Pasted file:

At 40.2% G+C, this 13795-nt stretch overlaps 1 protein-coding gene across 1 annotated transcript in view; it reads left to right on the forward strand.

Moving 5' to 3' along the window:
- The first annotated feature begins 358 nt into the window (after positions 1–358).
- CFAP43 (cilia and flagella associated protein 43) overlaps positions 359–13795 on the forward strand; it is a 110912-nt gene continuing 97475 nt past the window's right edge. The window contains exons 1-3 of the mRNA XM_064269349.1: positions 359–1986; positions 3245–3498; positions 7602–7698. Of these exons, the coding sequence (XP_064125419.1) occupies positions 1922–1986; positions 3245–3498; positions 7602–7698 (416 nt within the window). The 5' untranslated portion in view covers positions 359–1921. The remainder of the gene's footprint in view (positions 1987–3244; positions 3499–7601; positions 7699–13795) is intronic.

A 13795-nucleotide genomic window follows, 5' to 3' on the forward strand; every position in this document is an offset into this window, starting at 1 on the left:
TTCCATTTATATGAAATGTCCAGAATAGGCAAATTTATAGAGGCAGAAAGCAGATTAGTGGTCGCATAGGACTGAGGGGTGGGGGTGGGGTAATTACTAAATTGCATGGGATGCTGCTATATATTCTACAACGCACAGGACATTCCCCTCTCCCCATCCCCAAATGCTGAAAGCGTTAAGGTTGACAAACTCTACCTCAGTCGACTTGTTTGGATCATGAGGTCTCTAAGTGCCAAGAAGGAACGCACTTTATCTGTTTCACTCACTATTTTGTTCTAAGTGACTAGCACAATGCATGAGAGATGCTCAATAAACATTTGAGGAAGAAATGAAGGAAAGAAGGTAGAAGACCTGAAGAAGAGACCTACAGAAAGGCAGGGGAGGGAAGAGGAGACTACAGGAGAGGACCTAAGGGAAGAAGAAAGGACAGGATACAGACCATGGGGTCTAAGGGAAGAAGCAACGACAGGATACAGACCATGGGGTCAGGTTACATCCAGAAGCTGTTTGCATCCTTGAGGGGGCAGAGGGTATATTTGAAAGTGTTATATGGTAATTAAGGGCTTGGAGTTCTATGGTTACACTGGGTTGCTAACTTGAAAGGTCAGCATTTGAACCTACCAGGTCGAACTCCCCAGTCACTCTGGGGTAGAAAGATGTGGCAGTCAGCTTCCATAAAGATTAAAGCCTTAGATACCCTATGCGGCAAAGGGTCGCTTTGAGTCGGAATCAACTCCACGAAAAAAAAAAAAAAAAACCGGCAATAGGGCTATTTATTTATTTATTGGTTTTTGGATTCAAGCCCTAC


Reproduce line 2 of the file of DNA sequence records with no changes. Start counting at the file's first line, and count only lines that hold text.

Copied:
Moving 5' to 3' along the window: